There is nothing like winning to shut a hater down. I was happily minding my business, enjoying the Olympics and being wowed, as most of the country has been, by the high-flying acrobatics of gymnast Gabby Douglas.
Then, after her first gold medal for the team all-around performance, the dreaded Hair Wars buzzkill emerged.
As a card-carrying member of the AARP, recipient of the Seniors Discount at IHOP and many other fine establishments, I was hoping the hair issue would be on its last strand by now. But now it threatens to outgrow my time on earth.
Twitter chatter was full of discussion about whether Douglas had too much or too little gel on her hair, whether she had chosen the right style and had failed “to represent” because her ‘do wasn’t tight.
She was running, jumping, flipping, dancing, executing powerful moves on a narrow little beam of wood and some folk were really worried about hair?
Gabby Douglas’ winning gold would be a major accomplishment for any American, but was an especially wonderful moment for African Americans, generally, and all the little black girls who run around in leotards doing handstands and tumbling and dreaming of one day being in the Olympics.
The tenor of the Twitter-sphere, if not the blogosphere overall, however, seemed particularly tone deaf to accomplishment.
But something happened during the arguments about whether comments on Douglas’ hair were appropriate—it morphed into discussions about why black women don’t run, jump, swim or do anything to sweat out our hair, or into attacks on all the well-coiffed couch potatoes.
Douglas won a second goal medal and became the first black individual all-round gymnastics gold medalist in the Olympics and just the fourth American woman to win the event.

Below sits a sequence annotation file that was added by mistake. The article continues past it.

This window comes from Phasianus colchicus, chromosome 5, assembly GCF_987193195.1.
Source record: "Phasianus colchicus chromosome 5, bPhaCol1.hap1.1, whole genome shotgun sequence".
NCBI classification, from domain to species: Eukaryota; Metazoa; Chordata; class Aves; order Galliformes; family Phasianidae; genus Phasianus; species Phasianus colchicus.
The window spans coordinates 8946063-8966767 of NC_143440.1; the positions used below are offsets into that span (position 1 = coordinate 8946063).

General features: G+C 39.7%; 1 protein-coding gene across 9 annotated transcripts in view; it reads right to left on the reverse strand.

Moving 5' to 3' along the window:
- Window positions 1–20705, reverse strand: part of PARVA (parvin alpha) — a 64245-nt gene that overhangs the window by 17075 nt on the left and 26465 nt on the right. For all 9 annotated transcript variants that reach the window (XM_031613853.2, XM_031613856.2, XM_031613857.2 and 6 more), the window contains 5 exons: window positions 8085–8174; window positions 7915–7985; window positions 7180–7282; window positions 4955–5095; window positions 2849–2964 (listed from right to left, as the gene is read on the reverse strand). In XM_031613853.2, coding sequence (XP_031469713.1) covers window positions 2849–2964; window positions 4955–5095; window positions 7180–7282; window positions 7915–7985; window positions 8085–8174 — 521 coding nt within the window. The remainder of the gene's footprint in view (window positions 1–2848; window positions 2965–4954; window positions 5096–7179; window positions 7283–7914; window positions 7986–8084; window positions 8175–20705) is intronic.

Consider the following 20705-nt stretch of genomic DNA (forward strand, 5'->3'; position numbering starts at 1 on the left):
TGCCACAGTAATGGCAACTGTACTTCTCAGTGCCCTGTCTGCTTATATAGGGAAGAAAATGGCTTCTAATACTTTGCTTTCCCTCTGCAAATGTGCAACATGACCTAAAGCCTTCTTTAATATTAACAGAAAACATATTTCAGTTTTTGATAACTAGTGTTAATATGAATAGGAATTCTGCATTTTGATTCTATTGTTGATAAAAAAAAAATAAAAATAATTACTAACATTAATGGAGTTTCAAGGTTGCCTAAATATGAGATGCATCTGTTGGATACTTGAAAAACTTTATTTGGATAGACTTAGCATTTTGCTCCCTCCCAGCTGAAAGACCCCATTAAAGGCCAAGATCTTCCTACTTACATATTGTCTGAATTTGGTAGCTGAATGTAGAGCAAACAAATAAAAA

Watching Douglas stand on the podium after winning her second gold medal and seeing her family hugging and crying in the stands was a singular moment untarnished by a discussion about whether her hair is just right.
While she wasn’t old enough to watch Dominque Dawes in 1996 when Dawes won gold in the team all-around in 1996 as one of Team USA’s Magnificent Seven, Douglas said she came to understand Dawes’ place in history and “I understood her presence in the Olympics was a big deal,” Douglas said in an interview.
Twitter was full of congratulatory tweets and posts. Douglas’ place in history was now doubly secure and the focus shifted, thankfully, to accomplishment and pride.
Douglas never lost sight of the big picture and the importance of winning.
“It’s really important,” she said in an interview immediately after the win. “All the hard work and dedication and effort put in in the gym, because that’s where the champions are made.”
Now run and tweet that.
Jackie Jones, a veteran journalist and journalism educator, is director of Jones Coaching LLC, a career transformation firm.